Though I could ramble on about this woman for pages and pages, I won’t keep you much longer. The above information is just some of the things she has done, excluding her polio, work for the Clinton administration, her book (Disposable People? The Plight of Refugees), being a University professor, and an Emmy-winning producer—the things she didn’t tell us. We looked up more about her life and found that even her Wikipedia page barely does her justice.
The two things I will always remember from Judy are:
“You can get through any ups and downs in life as long as you’re doing something you’re passionate about.”
“Human beings should never be afraid of human beings—no matter their race or age. We are all human beings.”
I truly believe I met a future saint on Friday.
Comparatively, hiking Table Mountain was nothing! Saturday, we had planned a sunset hike up Table Mountain because we would then be able to take the cable cars down after sunset. We got about half way up and found out the cable cars were no longer running. At that point, I decided (being the wimp that I am..) I had heard enough about the danger of hiking in the dark and wasn’t going to risk it. A few of us hiked back down while it was still light and watched the sunset at the bottom—still pretty gorgeous, I must say.
After quite the full weekend, we just all wanted more adventure. Mzoli’s it was!! Mzoli’s is a huge meat shop in the township of Gugulethu. Every Sunday they have a huge braai (BBQ) open to the public. Thank God X-Man (the second Marquette driver who helps Pearnel) was willing to drive us and stay with us the entire time. We walked in to what looked like a tiny butcher shop, smaller than Thuringer for those of you in Arlington. X-Man ordered all the meat for us and we were brought into the back room. After walking through a short, claustrophobic hallway, we were brought into another small room with huge, fired-up grills. We handed the pan of meat to the men at the grills and were off to find a seat outside in a great, big tent—the party tent, if you will!! It was really cool to be able to interact with people of South Africa and international students while still helping Gugulethu financially.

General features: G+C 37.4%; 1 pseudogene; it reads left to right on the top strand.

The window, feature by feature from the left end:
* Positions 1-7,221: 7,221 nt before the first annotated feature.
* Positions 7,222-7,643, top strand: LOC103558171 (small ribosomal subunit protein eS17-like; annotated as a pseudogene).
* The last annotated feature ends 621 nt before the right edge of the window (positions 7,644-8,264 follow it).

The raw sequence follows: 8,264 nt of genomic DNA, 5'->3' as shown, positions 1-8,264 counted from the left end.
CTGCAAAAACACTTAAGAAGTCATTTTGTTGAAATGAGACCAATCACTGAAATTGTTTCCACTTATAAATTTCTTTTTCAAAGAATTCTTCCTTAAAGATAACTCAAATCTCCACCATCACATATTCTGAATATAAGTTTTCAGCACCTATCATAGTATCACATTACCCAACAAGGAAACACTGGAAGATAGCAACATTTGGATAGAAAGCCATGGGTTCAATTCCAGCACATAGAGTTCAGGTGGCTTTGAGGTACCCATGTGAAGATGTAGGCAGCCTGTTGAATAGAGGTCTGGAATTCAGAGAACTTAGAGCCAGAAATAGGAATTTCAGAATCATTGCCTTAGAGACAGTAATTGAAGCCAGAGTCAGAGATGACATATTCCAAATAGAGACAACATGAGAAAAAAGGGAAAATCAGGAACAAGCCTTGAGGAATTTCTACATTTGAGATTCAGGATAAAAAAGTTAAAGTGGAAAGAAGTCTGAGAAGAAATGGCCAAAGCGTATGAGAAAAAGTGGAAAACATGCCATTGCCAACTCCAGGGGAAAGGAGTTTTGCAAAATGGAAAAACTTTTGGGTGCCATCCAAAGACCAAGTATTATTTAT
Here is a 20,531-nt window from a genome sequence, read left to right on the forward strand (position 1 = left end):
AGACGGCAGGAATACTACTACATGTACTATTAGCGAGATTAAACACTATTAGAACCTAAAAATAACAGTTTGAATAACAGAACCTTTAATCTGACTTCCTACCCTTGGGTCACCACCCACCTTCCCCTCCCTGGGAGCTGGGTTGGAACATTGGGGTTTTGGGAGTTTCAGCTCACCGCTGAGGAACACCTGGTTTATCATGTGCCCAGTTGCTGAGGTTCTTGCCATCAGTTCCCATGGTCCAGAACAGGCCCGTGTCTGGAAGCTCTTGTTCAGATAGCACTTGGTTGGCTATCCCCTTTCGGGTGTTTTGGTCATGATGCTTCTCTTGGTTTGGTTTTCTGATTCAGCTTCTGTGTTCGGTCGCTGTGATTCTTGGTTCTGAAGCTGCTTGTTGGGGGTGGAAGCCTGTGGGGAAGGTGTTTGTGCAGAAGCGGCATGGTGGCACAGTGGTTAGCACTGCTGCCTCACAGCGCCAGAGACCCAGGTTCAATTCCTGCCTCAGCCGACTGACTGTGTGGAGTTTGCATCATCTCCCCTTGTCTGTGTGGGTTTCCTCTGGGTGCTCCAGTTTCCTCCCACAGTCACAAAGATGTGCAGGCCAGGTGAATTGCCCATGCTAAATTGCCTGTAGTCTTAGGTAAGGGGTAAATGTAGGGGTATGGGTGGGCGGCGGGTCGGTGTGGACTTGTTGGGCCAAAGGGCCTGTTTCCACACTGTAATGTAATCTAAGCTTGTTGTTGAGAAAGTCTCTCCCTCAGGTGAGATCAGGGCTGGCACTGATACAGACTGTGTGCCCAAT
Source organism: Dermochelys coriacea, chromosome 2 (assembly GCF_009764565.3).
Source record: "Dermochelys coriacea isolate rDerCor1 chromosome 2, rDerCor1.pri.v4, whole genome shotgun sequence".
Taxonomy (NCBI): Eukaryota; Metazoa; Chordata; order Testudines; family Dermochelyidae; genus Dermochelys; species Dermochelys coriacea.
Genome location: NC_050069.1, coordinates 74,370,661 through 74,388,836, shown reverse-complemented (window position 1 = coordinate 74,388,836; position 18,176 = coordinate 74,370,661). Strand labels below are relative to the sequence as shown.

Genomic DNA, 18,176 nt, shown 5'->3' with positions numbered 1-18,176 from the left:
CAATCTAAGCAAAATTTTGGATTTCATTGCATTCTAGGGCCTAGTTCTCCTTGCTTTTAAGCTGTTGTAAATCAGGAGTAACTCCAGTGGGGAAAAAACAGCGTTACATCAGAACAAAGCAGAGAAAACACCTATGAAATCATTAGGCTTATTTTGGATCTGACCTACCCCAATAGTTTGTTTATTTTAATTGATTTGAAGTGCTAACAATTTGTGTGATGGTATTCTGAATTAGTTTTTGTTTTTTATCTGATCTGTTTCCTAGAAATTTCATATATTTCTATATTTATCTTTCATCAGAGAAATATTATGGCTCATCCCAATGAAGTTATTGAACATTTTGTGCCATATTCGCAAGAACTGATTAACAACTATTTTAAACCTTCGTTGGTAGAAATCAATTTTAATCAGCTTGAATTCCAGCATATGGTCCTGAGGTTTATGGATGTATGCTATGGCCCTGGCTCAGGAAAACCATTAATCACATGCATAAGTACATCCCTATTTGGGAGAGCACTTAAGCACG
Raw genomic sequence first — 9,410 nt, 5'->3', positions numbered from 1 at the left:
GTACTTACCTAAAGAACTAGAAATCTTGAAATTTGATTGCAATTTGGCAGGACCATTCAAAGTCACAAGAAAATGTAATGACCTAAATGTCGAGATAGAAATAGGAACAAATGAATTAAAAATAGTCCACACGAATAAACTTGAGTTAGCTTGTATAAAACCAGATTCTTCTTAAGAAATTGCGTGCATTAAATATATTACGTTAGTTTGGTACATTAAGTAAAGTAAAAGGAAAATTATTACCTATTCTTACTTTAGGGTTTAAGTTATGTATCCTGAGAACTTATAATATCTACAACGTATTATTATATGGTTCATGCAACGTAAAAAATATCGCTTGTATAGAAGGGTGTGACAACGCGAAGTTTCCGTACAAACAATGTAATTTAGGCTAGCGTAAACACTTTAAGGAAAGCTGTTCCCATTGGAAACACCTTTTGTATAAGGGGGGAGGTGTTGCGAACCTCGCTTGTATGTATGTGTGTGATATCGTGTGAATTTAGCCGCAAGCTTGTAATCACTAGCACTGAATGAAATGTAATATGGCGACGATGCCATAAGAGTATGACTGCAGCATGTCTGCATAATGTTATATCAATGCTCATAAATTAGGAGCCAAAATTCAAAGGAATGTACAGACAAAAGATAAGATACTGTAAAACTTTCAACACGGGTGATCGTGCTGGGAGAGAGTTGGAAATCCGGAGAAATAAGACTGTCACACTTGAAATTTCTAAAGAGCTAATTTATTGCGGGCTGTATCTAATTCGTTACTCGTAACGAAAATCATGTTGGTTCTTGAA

Tonight began our first ‘family dinner’ and ‘family meeting.’ Our delicious homemade lasagna, salad, and garlic bread was made by the wonderful Jamie and Jack. The family meeting idea began in Lizzy’s family and Steph decided she wanted to implement it in our house. We altered the Owen’s family itinerary a bit and fit it to the KHouse needs. The meeting was completely optional because it was just something we wanted to try. Everyone in the house ended up attending and squeezing in Rob and Andrew’s bedroom. We opened with a prayer and focused the majority of our time on ‘pits and peaks’-highs and lows, if you will. We also used a cross as a talking piece, so only the person with the cross in their hand was able to talk. This made sure that everyone was heard and everyone got a chance to speak. When living in a house with 22 people, I have observed that most of the things shared are happy ones. We tend to always be laughing and sharing things about South Africa that we have experienced. This is such an amazing quality, but there are times when tears are necessary and things need to be let out. It wasn’t until this meeting that we were able to share our low points, even if they had to do with home. When everyone had a chance to talk, we ended with another prayer. This time was very much needed and will continue to be shared every Sunday night.
Thank you so much for all the thoughts and prayers from home. This experience wouldn’t be the same without them. I continually feel God’s presence in KHouse and in my own life.